AHIP, an advocacy organization for insurers, believes that the mental health parity rule proposed in July has several “flaws” and should not be finalized, it wrote in a Tuesday comment letter to the Departments of Health and Human Services, Treasury and Labor.
The proposed rule builds on the Mental Health Parity and Addiction Equity Act (MHPAEA), which went into effect in 2008. It requires health plans to cover mental health benefits at the same level as physical health benefits. The proposed rule would mandate insurers to analyze the outcomes of their coverage policies, such as how much out-of-network providers are paid and the frequency of prior authorization denials.
AHIP noted that it agrees that “coverage of mental health and substance use disorder care must be on par with medical and surgical care.” However, the proposed rule would not improve access to mental health care, the organization argued in the letter. AHIP laid out several recommendations for the federal government in regards to the proposed rule, including withdrawing the proposed rule altogether and restarting the process by engaging with stakeholders.
“The proposed regulations have significant legal, policy, and operational flaws and should not be finalized. Perhaps more importantly, the proposed rules will not achieve the goals of increasing access to mental health care or substance use disorder treatment,” AHIP said. “Instead, we urge the Departments to take this opportunity to gather stakeholder feedback about the areas that remain unclear for achieving effective compliance with MHPAEA and use that feedback to inform a future [notice of proposed rulemaking] that adheres to statutory authority while avoiding the unintended consequence of hindering the availability, affordability, or safety of mental health care and substance use disorder treatment.”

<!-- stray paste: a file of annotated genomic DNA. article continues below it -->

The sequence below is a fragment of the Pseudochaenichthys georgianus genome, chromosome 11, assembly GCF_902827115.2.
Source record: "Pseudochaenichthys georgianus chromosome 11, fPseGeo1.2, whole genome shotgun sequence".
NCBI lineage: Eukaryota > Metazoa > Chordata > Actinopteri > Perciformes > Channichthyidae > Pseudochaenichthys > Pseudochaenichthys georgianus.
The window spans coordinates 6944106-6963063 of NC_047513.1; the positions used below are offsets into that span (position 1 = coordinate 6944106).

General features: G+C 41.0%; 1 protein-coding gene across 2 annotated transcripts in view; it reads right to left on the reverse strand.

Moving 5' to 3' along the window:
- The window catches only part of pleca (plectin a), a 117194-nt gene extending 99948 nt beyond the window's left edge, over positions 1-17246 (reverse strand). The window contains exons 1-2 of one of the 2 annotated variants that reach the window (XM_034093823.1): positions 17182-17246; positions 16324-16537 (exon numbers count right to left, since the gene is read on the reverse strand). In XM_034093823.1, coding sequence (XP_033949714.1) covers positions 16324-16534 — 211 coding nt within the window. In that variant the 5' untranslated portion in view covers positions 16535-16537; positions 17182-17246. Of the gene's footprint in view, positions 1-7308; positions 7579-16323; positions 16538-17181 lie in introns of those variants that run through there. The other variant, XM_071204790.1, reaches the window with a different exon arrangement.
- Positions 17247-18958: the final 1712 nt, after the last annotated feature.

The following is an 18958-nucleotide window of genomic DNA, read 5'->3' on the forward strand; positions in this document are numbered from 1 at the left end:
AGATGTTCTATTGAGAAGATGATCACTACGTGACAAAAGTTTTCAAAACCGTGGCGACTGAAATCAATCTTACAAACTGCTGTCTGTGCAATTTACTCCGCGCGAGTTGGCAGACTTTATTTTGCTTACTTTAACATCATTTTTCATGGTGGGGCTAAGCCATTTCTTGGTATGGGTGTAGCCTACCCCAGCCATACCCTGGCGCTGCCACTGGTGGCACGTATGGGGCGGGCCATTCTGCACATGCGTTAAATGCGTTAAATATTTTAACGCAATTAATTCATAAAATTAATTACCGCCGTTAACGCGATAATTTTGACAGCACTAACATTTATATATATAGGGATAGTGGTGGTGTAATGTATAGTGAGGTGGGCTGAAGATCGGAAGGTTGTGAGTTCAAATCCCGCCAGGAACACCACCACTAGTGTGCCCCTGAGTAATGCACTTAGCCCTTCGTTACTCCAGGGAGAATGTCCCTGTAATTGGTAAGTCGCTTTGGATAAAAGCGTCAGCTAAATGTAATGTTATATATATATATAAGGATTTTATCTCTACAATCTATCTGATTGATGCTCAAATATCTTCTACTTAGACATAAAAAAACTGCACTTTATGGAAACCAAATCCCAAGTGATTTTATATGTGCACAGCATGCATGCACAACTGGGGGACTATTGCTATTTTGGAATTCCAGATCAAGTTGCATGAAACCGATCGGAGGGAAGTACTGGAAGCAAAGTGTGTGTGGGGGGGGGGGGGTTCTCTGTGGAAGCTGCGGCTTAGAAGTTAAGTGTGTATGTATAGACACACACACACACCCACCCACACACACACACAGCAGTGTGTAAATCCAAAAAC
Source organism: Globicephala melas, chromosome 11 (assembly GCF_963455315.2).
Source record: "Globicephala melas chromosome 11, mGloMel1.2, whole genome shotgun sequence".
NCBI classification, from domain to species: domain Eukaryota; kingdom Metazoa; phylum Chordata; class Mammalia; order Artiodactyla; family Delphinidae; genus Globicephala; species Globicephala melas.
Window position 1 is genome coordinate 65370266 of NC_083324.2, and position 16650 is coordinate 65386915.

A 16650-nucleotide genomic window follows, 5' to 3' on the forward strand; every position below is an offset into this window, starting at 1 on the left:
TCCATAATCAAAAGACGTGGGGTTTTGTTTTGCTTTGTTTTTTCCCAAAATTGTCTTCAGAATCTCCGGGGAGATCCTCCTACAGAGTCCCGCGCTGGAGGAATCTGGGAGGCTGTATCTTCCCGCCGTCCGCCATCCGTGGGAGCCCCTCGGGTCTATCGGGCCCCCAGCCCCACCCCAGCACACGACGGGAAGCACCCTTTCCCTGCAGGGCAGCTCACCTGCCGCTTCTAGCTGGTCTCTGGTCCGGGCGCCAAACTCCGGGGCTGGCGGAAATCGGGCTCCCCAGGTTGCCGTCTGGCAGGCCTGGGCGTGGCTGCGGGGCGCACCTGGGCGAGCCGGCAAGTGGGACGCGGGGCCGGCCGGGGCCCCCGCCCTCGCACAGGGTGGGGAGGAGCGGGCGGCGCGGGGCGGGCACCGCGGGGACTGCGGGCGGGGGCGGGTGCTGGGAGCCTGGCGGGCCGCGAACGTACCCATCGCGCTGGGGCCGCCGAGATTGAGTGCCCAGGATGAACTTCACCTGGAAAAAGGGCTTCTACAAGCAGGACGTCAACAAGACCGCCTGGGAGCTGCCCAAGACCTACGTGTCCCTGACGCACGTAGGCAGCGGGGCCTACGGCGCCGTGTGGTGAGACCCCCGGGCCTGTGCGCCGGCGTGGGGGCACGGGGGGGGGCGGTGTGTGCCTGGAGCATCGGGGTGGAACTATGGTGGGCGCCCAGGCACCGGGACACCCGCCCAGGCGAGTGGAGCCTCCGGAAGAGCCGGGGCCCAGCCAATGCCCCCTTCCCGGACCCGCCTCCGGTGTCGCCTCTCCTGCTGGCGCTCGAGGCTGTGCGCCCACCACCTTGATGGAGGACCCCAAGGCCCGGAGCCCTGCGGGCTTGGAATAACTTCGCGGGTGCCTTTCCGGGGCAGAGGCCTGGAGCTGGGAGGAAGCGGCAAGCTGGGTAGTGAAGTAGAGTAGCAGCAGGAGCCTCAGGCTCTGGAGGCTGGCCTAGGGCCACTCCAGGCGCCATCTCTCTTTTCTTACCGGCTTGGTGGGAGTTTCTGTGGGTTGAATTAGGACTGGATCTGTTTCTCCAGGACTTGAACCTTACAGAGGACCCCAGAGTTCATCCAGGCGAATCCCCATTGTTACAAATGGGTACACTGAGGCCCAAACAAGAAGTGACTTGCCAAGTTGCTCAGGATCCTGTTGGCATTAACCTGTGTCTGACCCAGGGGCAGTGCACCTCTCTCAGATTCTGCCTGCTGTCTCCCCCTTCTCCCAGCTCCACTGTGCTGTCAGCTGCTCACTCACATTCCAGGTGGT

Blue Cross Blue Shield Association also came out against the mental health parity rule, arguing that it “could push us in the wrong direction by forcing health plans to remove important protections that ensure patients are receiving safe, medically necessary, effective care,” said David Merritt, BCBSA’s senior vice president of policy and advocacy, in a statement.
BCBSA also made several recommendations, including expanding access to telemental health services and allowing behavioral health providers to practice across state lines.
While many insurers are against the proposed rule, other organizations are in favor of it. The American Medical Association came out in support of the rule when it was first announced.
“The American Medical Association strongly supports the Biden administration’s commitment to addressing insurers’ continued failures to comply with the Mental Health Parity and Addiction Equity Act (MHPAEA),” said Dr. Jesse Ehrenfeld, president of the AMA, in a statement. “For more than 15 years, the combined lack of enforcement and compliance with MHPAEA has been a significant factor driving the nation’s mental health crisis and substance use disorder epidemic, which have both been exacerbated by the pandemic.”
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